My confidence was shattered now as I had lost 2 residents in 2 minutes. I was reeling and now in damage control. I then looked across at Dad and he had grabbed his sticky polishing sponge and decided to rub it all over his face. Ahhhh….now I have two residents with spotty shoes and my Dad who thought he would take a shave with the polish! I grabbed another rag to clean him up, when the other resident, Ralph became agitated. Ralph has dementia, schizophrenia and is incapacitated in a walking frame, can’t speak and has limited mobility. I was thinking to myself “At least he won’t complain or take off”. I was wrong, he began to shake his frame and grunt at me. His body language was crystal clear , it said ” I wanna get outta here…Now!”. Sam noticed this also and decided that he better walk Ralph back to his room.
So there I am sitting with Dad amongst all this shoe shine setup, and I was now desperate. The other carers were starting to laugh as they observed from a distance. I then whispered to Dad ” I really need you here, can you just sit with me and polish this shoe?” He grabbed the shoe and threw it straight on the floor. What???? I then rolled my last dice. I said to Dad through gritted teeth ” Just sit with me and you can have extra chips and some Monte Carlo biscuits….I need you”. My plea fell on deaf ears, Dad stood up grabbed two Monte Carlo biscuits and went back to his room. Oh my god!…..I am now sitting here polishing my 2o shoes in an apron by myself and trying to bribe my Dad with biscuits. This was meant to be my showcase performance.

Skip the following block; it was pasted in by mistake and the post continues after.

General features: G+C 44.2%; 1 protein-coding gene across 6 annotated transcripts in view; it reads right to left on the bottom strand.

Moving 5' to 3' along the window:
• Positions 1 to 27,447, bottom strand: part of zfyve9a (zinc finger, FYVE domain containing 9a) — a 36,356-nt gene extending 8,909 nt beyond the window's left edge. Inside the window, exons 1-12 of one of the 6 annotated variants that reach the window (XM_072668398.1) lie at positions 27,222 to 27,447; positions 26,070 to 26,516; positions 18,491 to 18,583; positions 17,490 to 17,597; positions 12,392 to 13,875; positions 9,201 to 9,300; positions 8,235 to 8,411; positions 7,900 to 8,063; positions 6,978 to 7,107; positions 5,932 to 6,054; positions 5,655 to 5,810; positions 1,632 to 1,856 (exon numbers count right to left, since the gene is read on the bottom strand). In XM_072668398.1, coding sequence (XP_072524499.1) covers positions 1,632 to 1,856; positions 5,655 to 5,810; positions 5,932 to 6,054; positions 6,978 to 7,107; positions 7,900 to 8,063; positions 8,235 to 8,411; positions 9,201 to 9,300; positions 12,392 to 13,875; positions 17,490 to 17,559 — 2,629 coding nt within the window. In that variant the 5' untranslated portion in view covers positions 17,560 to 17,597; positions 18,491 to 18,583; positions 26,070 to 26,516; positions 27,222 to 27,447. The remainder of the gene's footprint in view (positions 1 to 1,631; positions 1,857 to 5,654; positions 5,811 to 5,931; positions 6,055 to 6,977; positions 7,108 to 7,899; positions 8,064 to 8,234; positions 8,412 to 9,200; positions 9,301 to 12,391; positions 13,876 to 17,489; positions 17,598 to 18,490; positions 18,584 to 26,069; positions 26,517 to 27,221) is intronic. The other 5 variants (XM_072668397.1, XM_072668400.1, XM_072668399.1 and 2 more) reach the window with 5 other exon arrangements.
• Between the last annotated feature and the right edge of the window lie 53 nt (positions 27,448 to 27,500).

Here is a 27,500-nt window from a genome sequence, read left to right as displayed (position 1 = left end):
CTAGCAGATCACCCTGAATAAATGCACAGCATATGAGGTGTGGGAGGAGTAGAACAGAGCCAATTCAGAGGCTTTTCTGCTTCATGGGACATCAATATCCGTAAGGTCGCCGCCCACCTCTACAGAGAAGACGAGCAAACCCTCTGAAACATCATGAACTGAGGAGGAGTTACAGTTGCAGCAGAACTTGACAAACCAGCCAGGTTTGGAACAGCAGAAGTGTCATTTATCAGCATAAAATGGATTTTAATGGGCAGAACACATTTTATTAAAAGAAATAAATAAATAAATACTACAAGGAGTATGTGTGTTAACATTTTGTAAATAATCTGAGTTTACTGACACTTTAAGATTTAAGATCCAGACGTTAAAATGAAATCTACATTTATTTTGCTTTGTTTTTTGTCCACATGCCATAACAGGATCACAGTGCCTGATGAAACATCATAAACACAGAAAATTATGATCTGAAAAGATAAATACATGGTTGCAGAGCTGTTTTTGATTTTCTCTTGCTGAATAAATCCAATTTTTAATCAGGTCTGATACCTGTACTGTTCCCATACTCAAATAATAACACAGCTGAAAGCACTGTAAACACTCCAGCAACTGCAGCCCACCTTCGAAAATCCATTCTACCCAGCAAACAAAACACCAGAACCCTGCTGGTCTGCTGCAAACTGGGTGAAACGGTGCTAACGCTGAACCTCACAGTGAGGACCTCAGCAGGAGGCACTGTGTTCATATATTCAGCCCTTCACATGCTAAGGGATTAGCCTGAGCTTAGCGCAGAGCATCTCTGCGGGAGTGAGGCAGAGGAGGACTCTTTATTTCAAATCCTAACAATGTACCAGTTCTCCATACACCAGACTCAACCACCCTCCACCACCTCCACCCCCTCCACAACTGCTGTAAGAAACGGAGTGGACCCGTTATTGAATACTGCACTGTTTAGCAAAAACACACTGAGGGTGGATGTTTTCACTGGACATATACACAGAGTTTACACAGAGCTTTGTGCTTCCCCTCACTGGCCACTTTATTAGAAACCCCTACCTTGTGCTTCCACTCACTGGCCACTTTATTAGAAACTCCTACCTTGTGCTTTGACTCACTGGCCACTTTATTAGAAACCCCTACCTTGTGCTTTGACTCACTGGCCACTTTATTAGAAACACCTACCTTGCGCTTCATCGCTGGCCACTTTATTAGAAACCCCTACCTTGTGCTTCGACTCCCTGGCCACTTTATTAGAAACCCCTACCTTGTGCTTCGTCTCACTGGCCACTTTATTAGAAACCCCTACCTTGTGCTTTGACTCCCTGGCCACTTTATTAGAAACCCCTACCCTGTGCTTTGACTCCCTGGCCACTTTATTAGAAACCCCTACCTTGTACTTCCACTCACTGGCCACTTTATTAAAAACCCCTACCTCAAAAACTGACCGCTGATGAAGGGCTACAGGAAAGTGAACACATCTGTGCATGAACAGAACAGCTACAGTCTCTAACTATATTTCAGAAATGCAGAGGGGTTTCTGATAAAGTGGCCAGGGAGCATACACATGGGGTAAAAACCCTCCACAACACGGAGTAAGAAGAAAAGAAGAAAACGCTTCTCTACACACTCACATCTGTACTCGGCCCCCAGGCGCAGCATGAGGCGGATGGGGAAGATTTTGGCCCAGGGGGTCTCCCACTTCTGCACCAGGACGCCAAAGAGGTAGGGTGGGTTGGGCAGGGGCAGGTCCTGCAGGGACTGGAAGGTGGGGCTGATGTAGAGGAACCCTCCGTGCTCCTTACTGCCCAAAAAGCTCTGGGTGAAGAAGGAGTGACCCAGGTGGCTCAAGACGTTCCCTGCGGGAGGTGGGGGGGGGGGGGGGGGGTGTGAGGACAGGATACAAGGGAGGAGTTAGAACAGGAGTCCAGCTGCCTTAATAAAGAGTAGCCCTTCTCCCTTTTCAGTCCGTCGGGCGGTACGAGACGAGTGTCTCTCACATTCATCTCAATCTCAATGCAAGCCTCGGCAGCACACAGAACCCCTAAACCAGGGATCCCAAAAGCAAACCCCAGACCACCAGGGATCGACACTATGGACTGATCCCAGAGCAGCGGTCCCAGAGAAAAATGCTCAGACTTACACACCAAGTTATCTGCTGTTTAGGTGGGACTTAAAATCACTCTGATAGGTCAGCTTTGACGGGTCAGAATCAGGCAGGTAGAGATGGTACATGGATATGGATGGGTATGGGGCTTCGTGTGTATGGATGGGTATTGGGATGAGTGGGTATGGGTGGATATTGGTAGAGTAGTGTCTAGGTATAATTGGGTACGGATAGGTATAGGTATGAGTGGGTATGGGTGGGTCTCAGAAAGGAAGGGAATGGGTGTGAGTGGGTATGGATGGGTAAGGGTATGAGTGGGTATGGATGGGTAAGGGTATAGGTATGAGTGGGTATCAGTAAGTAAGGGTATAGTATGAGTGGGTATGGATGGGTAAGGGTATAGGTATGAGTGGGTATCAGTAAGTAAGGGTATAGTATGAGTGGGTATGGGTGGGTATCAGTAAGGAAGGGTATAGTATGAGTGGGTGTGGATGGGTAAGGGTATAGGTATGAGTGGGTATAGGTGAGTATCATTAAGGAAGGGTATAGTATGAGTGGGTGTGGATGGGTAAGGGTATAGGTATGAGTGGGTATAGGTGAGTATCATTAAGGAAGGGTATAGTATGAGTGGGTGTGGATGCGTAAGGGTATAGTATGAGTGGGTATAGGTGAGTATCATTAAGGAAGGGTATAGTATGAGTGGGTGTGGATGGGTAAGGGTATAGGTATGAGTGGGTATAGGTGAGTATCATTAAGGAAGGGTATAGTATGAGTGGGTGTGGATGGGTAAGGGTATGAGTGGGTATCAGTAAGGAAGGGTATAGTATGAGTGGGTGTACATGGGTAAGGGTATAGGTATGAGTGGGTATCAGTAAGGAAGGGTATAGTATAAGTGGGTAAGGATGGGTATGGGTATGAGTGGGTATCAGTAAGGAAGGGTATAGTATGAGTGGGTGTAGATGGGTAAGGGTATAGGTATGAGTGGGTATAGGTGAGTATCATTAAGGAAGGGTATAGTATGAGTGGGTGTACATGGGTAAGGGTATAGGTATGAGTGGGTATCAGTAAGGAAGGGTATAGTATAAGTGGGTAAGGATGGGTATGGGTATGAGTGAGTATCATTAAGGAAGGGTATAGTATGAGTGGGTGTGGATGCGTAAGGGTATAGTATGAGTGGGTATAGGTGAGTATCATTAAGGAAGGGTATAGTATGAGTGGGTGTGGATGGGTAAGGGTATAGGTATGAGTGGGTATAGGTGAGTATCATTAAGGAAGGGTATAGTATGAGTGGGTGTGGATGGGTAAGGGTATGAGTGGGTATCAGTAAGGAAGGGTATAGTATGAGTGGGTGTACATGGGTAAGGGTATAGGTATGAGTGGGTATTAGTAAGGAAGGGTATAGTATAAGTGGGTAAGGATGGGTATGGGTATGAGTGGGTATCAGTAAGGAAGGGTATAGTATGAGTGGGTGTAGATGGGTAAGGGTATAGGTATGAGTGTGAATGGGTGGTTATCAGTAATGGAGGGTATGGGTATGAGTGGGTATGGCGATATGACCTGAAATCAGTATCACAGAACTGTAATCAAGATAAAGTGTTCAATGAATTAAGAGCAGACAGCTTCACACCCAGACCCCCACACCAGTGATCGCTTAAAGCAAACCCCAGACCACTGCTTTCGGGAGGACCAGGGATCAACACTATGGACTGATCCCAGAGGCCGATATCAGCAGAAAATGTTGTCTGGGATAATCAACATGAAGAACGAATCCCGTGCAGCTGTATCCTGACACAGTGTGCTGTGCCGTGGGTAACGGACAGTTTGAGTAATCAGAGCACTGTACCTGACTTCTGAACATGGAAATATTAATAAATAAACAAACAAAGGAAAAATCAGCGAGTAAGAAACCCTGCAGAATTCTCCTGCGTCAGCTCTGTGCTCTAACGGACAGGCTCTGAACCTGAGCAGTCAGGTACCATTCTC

I was thinking to myself, “I have just lost my entire Men’s Group in 6 minutes, including my Dad. What am I going to do for the next 84 minutes?”. The feeling I had was one of complete devastation and now I had to do the ‘walk of shame’, as I slowly packed up all my gear and carried it back out to my van in front of the other carers. I was really feeling sorry for myself, my ego was bruised and I had just blown the budget on an activity that lasted 6 minutes that everyone hated. I walked back and forth to the store room with head bowed reviewing my performance in my head over and over. The scary part was I could not think what I would change to make things better. I was not able to fill out my report as I was so negative.